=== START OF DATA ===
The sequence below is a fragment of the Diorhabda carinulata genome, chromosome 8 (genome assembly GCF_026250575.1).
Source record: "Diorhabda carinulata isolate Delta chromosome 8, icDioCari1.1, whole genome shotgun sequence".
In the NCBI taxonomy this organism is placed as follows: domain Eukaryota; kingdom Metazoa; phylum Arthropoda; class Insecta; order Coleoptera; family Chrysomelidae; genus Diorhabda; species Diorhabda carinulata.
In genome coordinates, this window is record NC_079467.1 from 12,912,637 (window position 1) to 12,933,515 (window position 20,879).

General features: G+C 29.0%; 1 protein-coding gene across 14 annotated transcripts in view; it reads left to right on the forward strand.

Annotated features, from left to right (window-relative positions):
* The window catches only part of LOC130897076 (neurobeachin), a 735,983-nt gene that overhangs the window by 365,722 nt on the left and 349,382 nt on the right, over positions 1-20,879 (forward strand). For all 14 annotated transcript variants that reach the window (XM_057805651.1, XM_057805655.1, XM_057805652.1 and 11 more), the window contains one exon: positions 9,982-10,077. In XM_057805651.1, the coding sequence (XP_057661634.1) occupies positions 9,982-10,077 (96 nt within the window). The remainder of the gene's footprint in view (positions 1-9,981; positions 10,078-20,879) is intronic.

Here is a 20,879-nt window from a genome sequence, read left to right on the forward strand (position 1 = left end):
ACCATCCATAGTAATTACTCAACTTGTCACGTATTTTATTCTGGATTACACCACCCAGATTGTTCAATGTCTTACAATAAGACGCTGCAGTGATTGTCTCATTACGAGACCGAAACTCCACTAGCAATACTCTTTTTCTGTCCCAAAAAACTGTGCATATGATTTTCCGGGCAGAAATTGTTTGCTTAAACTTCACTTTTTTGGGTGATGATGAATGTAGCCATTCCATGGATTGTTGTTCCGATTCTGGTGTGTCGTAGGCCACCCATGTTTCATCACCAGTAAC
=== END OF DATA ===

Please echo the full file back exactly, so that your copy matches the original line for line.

The sequence below is a fragment of the Diorhabda carinulata genome, chromosome 8 (genome assembly GCF_026250575.1).
Source record: "Diorhabda carinulata isolate Delta chromosome 8, icDioCari1.1, whole genome shotgun sequence".
In the NCBI taxonomy this organism is placed as follows: domain Eukaryota; kingdom Metazoa; phylum Arthropoda; class Insecta; order Coleoptera; family Chrysomelidae; genus Diorhabda; species Diorhabda carinulata.
In genome coordinates, this window is record NC_079467.1 from 12,912,637 (window position 1) to 12,933,515 (window position 20,879).

General features: G+C 29.0%; 1 protein-coding gene across 14 annotated transcripts in view; it reads left to right on the forward strand.

Annotated features, from left to right (window-relative positions):
* The window catches only part of LOC130897076 (neurobeachin), a 735,983-nt gene that overhangs the window by 365,722 nt on the left and 349,382 nt on the right, over positions 1-20,879 (forward strand). For all 14 annotated transcript variants that reach the window (XM_057805651.1, XM_057805655.1, XM_057805652.1 and 11 more), the window contains one exon: positions 9,982-10,077. In XM_057805651.1, the coding sequence (XP_057661634.1) occupies positions 9,982-10,077 (96 nt within the window). The remainder of the gene's footprint in view (positions 1-9,981; positions 10,078-20,879) is intronic.

Here is a 20,879-nt window from a genome sequence, read left to right on the forward strand (position 1 = left end):
ACCATCCATAGTAATTACTCAACTTGTCACGTATTTTATTCTGGATTACACCACCCAGATTGTTCAATGTCTTACAATAAGACGCTGCAGTGATTGTCTCATTACGAGACCGAAACTCCACTAGCAATACTCTTTTTCTGTCCCAAAAAACTGTGCATATGATTTTCCGGGCAGAAATTGTTTGCTTAAACTTCACTTTTTTGGGTGATGATGAATGTAGCCATTCCATGGATTGTTGTTCCGATTCTGGTGTGTCGTAGGCCACCCATGTTTCATCACCAGTAAC